AUSTIN (KXAN) - At a typical karaoke bar, the crowd is lost in chaotic conversation as a brave singer belt sout his favorite tune. When the song is over, a smattering of applause gives way to more chaotic conversation, and the name of the next singer is announced by an emcee - who continually calls only his or her own friends - to the front.
A newcomer has virtually no chance of getting a moment in the spotlight, at least not without waiting in frustration for a couple of hours.
At Ego's on South Congress Avenue in Austin, things are different. Here, Thursday nights bring out members of a three year-old karaoke league, founded by then law student Whitney Francis while she competed in a local kickball league.
"After one of our games where we had lost," said Francis, "we went to a Karaoke bar and we said, 'You know, if there was a Karaoke league, we would win every time.' And I started thinking about it and I said, 'You know what, I could make a Karaoke league.'"
Francis settled on a name for her creation: The National Karaoke League. Don't lte the name get you too excited, though. So far, it exists in only one city, Austin.
"We're optimistic," the founder laughed.
There has been some expansion, though. There are three divisions in the Capital City, the original Downtown Division at Ego's on Thursday nights, the Austin Capital Division at Molotov on Wednesday nights, and a North Austin Division at Canary Roost, also on Wednesday nights.
Beyond the name, there's even a motto with a somewhat ominous ring to it: Sing or die.
"It just means, you know, leave everything: Your job, your worries, whatever at the door and give a great performance to the crowd," said Francis.
Of course, we're talking karaoke here, not American Idol. So, many of the singers bring to the microphone something bordering on the downright awful.
League member, Victor Ozuna, doesn't care.
"No one's going to sound perfect," he said, "so you just got to go out there and have fun and let loose."
That attitude sits just fine with the league founder.
"You could be off key the entire time; many of our singers are off key the entire time and they still have a great time every week," said Francis. "People offer different things. Some people have just great energies; some are great singers; some really go all out with the props and the costumes. So whatever your strength is, someone will find a way to use it in their team and come up with something good."
A classic example of a team coming up with something good is the Green Team. It's members exchange email ideas throughout the week and then get together on Sundays to refine their act and work out details surrounding their look and choreography. This week, the result is a solo performance by team member Ali Welz of Bonnie Tyler's mega 80's hit song, Total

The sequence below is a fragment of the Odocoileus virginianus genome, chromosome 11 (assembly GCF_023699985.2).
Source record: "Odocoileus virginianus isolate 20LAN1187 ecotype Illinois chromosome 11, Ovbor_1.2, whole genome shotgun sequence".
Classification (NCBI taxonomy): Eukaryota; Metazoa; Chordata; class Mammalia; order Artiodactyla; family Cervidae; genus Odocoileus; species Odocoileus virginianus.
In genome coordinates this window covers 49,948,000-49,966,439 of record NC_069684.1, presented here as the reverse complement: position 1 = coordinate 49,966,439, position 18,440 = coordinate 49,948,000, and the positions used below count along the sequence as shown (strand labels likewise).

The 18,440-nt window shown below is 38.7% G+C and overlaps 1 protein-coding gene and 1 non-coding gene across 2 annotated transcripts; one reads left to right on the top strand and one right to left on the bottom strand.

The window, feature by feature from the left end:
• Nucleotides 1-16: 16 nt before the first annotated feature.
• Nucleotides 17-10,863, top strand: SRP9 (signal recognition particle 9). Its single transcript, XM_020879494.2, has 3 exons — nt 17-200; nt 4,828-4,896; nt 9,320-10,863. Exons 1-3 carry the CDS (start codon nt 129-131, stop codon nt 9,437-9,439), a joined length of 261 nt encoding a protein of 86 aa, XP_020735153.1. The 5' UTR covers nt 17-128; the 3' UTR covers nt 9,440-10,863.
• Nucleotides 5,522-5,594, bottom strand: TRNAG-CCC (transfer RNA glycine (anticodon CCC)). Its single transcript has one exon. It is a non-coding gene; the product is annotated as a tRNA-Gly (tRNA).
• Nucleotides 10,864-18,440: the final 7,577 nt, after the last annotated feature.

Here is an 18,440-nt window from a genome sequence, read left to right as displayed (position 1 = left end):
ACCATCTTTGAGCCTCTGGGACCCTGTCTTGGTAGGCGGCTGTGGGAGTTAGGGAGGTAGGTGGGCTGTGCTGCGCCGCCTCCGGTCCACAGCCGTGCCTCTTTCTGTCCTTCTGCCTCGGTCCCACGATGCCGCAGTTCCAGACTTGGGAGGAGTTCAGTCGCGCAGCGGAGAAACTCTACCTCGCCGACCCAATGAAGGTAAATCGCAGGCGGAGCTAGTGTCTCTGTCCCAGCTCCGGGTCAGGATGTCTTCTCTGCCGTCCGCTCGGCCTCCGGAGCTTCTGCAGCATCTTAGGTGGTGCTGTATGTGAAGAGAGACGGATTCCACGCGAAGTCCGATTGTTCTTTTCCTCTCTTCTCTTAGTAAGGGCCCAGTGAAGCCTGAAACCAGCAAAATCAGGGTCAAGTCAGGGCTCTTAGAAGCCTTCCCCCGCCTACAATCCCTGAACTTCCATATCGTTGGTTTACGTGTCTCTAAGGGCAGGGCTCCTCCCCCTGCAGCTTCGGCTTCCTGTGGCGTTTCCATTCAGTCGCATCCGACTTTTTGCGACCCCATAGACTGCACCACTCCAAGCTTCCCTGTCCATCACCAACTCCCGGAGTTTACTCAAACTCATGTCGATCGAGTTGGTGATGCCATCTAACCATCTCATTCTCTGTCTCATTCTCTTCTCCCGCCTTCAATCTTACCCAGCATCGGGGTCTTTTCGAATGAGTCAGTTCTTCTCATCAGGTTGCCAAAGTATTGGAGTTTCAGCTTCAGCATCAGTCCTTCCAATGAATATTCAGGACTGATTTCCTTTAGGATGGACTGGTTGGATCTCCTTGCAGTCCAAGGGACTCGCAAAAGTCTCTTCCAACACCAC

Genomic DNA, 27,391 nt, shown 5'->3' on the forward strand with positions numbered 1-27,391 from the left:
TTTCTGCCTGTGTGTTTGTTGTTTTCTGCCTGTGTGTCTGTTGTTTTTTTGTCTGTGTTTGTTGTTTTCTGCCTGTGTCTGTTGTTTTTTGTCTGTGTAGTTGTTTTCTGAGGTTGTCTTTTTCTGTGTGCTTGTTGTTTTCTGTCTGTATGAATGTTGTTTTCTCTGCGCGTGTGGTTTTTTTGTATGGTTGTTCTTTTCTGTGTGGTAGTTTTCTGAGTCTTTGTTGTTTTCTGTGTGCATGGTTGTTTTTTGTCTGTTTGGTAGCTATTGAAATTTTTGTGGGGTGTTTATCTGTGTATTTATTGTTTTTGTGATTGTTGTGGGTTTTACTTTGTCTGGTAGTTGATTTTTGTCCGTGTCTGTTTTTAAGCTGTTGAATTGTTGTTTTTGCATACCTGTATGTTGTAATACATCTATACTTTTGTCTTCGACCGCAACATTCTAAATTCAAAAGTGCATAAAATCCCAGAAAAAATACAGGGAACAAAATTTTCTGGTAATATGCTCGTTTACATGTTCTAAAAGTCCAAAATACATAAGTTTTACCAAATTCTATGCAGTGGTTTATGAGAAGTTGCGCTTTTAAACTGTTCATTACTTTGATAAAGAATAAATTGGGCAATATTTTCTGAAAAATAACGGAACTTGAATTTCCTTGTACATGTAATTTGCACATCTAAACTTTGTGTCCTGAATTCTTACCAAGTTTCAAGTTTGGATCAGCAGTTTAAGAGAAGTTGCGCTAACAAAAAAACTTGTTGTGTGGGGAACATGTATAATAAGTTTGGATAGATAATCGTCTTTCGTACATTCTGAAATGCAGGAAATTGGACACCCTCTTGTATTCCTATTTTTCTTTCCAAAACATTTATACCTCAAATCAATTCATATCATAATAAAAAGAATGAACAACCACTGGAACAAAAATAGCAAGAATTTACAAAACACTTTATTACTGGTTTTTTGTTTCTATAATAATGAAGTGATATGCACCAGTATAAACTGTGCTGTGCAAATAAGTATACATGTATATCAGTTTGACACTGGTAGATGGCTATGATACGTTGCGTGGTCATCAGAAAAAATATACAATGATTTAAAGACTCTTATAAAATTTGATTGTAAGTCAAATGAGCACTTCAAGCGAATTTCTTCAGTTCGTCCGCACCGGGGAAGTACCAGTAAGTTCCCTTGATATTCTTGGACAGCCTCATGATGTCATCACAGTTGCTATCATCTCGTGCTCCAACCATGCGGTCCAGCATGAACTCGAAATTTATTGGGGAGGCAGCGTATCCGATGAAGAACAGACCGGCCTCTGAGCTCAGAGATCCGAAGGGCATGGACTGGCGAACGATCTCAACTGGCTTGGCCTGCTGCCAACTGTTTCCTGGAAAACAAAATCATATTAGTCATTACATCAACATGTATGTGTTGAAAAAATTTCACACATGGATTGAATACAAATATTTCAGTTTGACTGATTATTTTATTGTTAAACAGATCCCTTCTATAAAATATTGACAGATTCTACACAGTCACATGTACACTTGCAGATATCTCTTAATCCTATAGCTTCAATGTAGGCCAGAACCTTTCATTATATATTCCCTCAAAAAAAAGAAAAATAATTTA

"I like to have some backup dancers, yeah, definitely, yeah," said Welz. "I think it makes it more interesting than just one person. You see that in any Karaoke bar in Austin, you know, just one person singing. What you don't usually see is interpretive dance happening in the back. So that makes it a little different."
The crowd roars its approval and the Green Team's hopes for victory begin to soar. Still, the members keep some perspective about them.
"First and foremost, we do the National Karaoke League to have fun," Welz insists. "You know, there's some healthy competition and some rivalries and some old bad blood. You know, we always want to do our best, but first and foremost, it's just about having a really good time."
As the night continues, though, something else happens. League member Jeff Beckage takes the stage in a white boat captain's costume. "I rented it tonight from Lucy in Disguise [a local costume shop]. I said, 'I need to be Captain Stubing from Love Boat; what have you got for me?'"
The hat is about three sizes too big. The shirt came without epaulets, so someone at the shop scrounged up a couple to pin to it. The epaulets didn't have much of a military look, more like a Michael Jackson thing, but Beckage figured they would do just fine.
On stage, his rendition of the Love Boat theme song was to be charitable, terrible. The moves, the eyes and the heart, however, were absolutely mesmerizing.
"The reason I joined Karaoke," said Beckage, "is because I'm a bad singer and I like the fact that I'm bad, but yet the crowd supports you, nonetheless."
That is a gift from the crowd to performers like him, but in the process of standing up in front the audience, he gives himself a gift, as well.
"Singing Karaoke creates some anxiety in me because I'm not a good singer," Beckage said. "And so, I like the fact that creating anxiety helps me get in touch with the rest of my, you know, feelings, so to speak. Hence the costume, the visual, because Karaoke is about performance, not necessarily about singing."
When the solo round ended, ballots were distributed to all the league members. They filled them out and turned them in. In the back of the room, Francis entered the results into her laptop. The winner: Captain Merrill Stubing and his friend, Jeff Beckage.
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